On the 8th March every year, International Women’s Day is celebrated worldwide. This United Nations observance, which dates all the way back to 1909 (though recognised globally since 1975), celebrates the women who have fought for gender equality, and reminds us of how far we have come since the suffrage movement at the beginning of the twentieth century.
However, to me, International Women’s Day is all about highlighting the struggles women and girls continue to endure today. It is a reminder that we are yet to obtain total equality. Needless to say, we have come far in the last century, but there is still a long road ahead.
As many people will be aware, gender-inequality is one of the primary reasons for the ongoing UCU strikes, as here at Newcastle University there is a startling 17% pay gap between male and female members of staff. This is the case in countless places of work across the country and I, like so many others, am furious that this kind of injustice and discrimination is still occurring today. However, it is International Women’s Day that is approaching. We must address and take action against the gender inequality that is occurring across the globe, and not just on our doorsteps.
Women in Saudi Arabia were only granted the right to vote in 2015. And abortion was only legalised in Northern Ireland a mere few months ago
It is important to remember the advances women have made across the world in recent years, however these achievements also remind us that gender-discrimination is not a thing of the distant past. Women in Saudi Arabia were only granted the right to vote in 2015. And abortion was only legalised in Northern Ireland a mere few months ago, in October 2019, along with same-sex marriage. Of course, these are wonderful achievements of recent years, and a cause for celebration, but it is a terrifying thought that these human rights were still in dispute and not simply a given. And these matters are still not fully resolved globally.
In a great many countries, abortion is still illegal, and worryingly, child marriage is legal in many countries, with the legal marital age for girls in Sudan, for example, being just ten years old (compared to fifteen for boys). Millions of girls worldwide are forced to marry before the age of eighteen, and often to much older men, who they have not previously met. These are issues that we are yet to tackle and must remember this International Women’s Day.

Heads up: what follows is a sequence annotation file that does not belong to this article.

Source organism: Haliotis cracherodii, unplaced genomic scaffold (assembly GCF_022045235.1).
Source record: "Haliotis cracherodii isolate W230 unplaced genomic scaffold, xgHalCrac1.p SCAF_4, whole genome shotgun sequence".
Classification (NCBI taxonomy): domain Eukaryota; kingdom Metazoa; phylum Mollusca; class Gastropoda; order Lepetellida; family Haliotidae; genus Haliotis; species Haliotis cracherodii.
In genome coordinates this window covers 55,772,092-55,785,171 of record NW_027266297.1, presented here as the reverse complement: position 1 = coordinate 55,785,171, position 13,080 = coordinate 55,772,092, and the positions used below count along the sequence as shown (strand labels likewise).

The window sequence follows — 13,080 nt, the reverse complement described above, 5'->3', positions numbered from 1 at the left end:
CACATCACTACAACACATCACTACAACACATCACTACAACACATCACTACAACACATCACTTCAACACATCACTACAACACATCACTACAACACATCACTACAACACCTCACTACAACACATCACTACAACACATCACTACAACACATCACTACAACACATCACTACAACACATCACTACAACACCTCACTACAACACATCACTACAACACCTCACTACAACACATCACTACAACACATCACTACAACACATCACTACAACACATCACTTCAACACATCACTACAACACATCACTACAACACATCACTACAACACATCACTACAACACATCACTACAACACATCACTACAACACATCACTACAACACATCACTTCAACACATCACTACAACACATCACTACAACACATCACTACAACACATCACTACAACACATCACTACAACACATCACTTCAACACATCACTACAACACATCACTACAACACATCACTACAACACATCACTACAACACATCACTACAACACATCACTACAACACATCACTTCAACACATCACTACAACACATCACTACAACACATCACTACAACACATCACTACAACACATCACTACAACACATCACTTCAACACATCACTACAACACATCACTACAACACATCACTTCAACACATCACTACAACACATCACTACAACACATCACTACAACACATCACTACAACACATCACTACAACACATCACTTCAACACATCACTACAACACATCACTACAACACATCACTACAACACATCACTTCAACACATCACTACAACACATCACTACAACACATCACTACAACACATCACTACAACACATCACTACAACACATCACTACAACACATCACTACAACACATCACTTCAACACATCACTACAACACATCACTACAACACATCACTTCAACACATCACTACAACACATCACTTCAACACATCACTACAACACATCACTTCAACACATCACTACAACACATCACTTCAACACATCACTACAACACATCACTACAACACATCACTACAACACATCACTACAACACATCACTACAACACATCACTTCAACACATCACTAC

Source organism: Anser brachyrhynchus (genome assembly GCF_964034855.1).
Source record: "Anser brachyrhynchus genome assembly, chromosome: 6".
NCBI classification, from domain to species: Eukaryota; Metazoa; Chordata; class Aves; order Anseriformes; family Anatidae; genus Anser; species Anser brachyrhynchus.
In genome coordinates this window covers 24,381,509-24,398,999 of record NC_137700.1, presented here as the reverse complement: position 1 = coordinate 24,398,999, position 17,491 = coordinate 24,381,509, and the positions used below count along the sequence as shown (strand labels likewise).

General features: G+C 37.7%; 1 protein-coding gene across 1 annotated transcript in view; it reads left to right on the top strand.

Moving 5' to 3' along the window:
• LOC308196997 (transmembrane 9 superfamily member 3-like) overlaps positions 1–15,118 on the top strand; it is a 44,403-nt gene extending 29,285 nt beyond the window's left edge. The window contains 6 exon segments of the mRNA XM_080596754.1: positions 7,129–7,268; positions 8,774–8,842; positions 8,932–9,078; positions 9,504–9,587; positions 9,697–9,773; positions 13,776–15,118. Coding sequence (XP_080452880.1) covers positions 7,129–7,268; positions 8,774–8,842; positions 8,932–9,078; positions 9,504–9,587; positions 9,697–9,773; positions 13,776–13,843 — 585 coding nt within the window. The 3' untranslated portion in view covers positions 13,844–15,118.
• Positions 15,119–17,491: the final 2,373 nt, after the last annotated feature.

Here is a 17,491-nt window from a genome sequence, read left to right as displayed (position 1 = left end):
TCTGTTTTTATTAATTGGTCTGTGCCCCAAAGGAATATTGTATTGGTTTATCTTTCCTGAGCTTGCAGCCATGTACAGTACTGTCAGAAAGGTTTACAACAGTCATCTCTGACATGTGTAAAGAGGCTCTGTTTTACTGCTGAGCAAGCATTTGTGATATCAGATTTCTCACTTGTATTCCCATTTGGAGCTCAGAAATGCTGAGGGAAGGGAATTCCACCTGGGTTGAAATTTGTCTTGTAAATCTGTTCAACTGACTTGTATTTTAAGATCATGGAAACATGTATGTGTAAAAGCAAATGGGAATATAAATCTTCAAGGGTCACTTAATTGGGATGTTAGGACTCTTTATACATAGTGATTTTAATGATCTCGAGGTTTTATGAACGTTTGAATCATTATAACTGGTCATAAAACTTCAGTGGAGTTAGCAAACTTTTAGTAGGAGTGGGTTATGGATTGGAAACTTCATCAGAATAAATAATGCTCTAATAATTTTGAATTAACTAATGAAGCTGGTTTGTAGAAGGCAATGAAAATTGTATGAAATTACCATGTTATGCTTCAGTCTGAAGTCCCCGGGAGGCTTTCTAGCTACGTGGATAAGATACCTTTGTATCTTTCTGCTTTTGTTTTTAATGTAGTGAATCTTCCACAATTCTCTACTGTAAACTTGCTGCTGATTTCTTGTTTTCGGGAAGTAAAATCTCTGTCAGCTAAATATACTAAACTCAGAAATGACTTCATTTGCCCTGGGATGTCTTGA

Sexual violence is also a major issue for women across the globe. A staggering 15 million girls aged 15 to 19 worldwide have experienced forced sexual activity, of which only 1% sought professional help. And at least 200 million women and girls between the ages 15 and 49 have undergone genital mutilation, often before the age of five. Further frightening statistics are that 20% of women in the UK have experienced sexual assault since the age of 16, and 31% of women currently aged between 16 and 24 are reported to have suffered sexual abuse in childhood.
A staggering 15 million girls aged 15 to 19 worldwide have experienced forced sexual activity
The theme of International Women’s Day 2020 is “I am generation equality: Realising Women’s Rights”. It is all about recognising the work that is yet to be done to achieve gender equality and making plans to tackle the continued suffering of women across the globe. If you can read the above statistics and still believe that gender-inequality is a non-issue in the twenty-first century, then you need to wake up. Please, celebrate the progress we have made over the past century. But do not forget the discrimination and abuse women across the globe suffer every single day. We are still a long way off gender equality. The fight continues.
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Last modified: 26th February 2020